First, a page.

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Griesa blocks Citigroup from paying interest on Argentine bonds; group will appeal

Friday, March 13th 2015 - 11:18 UTC
Full article 84 comments
Griesa's decision is the latest setback for Argentina in a long-running battle stemming from the country's roughly 100 billion sovereign debt default in 2001 Griesa's decision is the latest setback for Argentina in a long-running battle stemming from the country's roughly 100 billion sovereign debt default in 2001
Citigroup lawyer, Ms Wagner said the bank was exposed to “immediate and irreparable injury” including “possible loss of its valuable Argentine banking license” Citigroup lawyer, Ms Wagner said the bank was exposed to “immediate and irreparable injury” including “possible loss of its valuable Argentine banking license”
Jonathan Blackman, a New York lawyer representing Argentina, said the country is disappointed and will pursue its own appellate remedies. Jonathan Blackman, a New York lawyer representing Argentina, said the country is disappointed and will pursue its own appellate remedies.

A United States federal judge on Thursday said Citigroup Inc cannot process interest payments by Argentina on some bonds issued under that country's law. U.S. District Judge Thomas Griesa in Manhattan said letting Citigroup process the payments on so-called dollar-denominated exchange bonds would violate a requirement that Argentina treat bondholders equally.

 Griesa's decision upheld his order on July 28 that blocked Citigroup from making the payments on an estimated $2.3 billion of bonds.

In Buenos Aires Citibank said that the group would appeal to all legal actions possible to ensure compliance with the bonds' interest payment and Argentine law. To that respect it will request a stay of the injuction while the appeal is considered.

Citigroup asked Griesa on Thursday night not to enforce his decision while it appeals, warning of “catastrophic consequences” for its Citibank unit if it fails to process a 3.7 million payment scheduled for March 31.

Karen Wagner, a lawyer for Citigroup, said in a court filing that failure would result in “immediate and irreparable injury” to the bank, “including the possible loss of its valuable Argentine banking license.”

Jonathan Blackman, a New York lawyer representing Argentina, said the country is disappointed and will pursue its own appellate remedies.

Griesa's decision is the latest setback for Argentina in a long-running battle stemming from the country's roughly 100 billion sovereign debt default in 2001. Argentina subsequently restructured its bonds in 2005 and 2010, swapping existing bonds for new bonds worth less than one-third as much.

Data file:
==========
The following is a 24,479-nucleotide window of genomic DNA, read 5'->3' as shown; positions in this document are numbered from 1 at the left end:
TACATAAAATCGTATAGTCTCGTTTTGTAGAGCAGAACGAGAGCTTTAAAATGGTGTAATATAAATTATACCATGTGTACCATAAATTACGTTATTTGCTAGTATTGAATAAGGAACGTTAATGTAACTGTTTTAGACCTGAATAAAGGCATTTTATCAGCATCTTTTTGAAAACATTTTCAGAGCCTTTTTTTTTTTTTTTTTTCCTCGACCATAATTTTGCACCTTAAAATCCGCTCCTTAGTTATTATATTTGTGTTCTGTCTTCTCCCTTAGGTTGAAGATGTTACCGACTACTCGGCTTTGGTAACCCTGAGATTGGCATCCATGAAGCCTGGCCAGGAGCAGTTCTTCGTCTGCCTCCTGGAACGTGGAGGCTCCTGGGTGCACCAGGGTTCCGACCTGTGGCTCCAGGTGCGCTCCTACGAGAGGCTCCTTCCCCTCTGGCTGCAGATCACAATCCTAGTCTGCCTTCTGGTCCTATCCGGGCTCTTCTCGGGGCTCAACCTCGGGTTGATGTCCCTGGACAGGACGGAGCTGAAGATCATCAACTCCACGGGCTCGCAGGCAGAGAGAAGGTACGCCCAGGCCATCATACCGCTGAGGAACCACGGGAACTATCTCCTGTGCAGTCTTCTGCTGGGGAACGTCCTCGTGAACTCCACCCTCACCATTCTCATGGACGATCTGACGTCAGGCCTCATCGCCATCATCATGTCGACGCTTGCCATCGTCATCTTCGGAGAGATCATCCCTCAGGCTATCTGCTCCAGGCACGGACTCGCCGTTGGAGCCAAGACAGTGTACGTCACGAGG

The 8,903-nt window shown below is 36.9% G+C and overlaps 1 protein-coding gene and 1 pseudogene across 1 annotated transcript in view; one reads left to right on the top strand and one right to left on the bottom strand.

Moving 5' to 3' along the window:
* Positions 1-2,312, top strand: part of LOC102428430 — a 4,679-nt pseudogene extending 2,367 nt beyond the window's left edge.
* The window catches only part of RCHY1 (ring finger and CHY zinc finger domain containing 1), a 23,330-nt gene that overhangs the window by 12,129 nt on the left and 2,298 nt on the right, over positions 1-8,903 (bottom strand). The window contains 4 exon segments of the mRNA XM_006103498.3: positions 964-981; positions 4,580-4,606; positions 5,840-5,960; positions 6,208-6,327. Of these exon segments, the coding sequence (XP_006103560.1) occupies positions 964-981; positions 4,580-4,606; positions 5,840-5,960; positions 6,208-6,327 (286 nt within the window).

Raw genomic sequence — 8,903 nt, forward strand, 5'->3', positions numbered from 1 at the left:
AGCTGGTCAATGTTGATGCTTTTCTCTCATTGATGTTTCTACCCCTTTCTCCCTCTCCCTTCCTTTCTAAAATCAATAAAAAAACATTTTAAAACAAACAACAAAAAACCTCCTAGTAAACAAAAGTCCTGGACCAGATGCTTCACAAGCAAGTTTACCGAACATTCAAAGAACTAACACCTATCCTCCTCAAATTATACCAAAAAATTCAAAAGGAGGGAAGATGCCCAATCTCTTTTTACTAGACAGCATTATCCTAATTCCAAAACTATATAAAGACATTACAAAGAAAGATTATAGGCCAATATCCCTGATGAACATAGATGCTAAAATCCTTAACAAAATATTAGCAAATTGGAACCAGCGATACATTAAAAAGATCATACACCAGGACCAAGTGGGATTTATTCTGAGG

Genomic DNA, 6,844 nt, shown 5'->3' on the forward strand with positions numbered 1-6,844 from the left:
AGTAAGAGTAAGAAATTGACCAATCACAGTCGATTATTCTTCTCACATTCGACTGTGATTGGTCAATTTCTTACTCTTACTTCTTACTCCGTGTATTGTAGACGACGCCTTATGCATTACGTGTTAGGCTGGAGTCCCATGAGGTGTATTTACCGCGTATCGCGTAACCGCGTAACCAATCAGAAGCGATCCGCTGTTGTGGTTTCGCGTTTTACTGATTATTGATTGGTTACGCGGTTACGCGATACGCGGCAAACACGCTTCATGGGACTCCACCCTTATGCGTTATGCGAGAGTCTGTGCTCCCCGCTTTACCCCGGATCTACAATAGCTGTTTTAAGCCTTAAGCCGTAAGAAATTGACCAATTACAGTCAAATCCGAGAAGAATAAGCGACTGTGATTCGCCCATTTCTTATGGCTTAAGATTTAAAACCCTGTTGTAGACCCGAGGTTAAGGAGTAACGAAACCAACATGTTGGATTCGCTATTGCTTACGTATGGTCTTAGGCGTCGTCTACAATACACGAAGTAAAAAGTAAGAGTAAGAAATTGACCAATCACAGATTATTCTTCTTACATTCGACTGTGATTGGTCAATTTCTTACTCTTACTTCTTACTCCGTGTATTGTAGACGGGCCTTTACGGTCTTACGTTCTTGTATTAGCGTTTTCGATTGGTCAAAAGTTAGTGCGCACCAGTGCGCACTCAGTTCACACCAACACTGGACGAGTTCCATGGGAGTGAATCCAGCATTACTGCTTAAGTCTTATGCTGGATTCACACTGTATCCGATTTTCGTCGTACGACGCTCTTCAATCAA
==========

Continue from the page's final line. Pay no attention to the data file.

But a group of bondholders known as “holdouts,” including billionaire Paul Singer's Elliott Management LP hedge fund and its NML Capital affiliate, as well as the Aurelius Capital Management hedge fund, refused to accept the terms, and demanded to be paid in full.

Griesa has ruled that the holdouts must be paid before Argentina makes payments on the restructured bonds. Argentina refused, and defaulted last July after rejecting Griesa's order that it pay $1.33 billion plus interest to the holdouts.

Citigroup has portrayed itself as being in a legal no man's land, forced to choose between processing payments in defiance of Griesa's order, or not processing payments and putting its ability to do business in Argentina at risk.

Griesa acknowledged the predicament, saying “neither option is appealing,” but said it was the result of Argentina's having “refused to observe the judgments of the court to whose jurisdiction it acceded.”

An NML spokesman said the decision shows that “any third party”, not just Citigroup, is forbidden from helping Argentina circumvent Griesa's injunction by processing payments.

“Argentina should discontinue its defiance of courts and negotiate a resolution to this dispute,” the spokesman said.

Griesa said “the vast majority” of exchange bonds governed by Argentine law qualified as “external” indebtedness, triggering the equal treatment requirement. Last year he allowed the processing of three payments on the bonds.

The judge again urged that Argentina work with court-appointed mediator Daniel Pollack to end its disputes with the holdouts. Blackman, the Argentina lawyer, said the result of Griesa's decision is to expand injunctions that have “made it more difficult to reach a resolution.”

Categories: Economy, Politics, Argentina.

Top Comments

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  • golfcronie

    Oh dear!

    Mar 13th, 2015 - 12:53 pm 0
  • yankeeboy

    Argentina has some serious bond payments coming up later this year and it looks like the noose is getting tighter.

    :)

    Mar 13th, 2015 - 01:26 pm 0
  • willi1

    arg robberment, bloody crooks.
    and the banks: organized criminals, working together with these crooks.

    Mar 13th, 2015 - 01:34 pm 0
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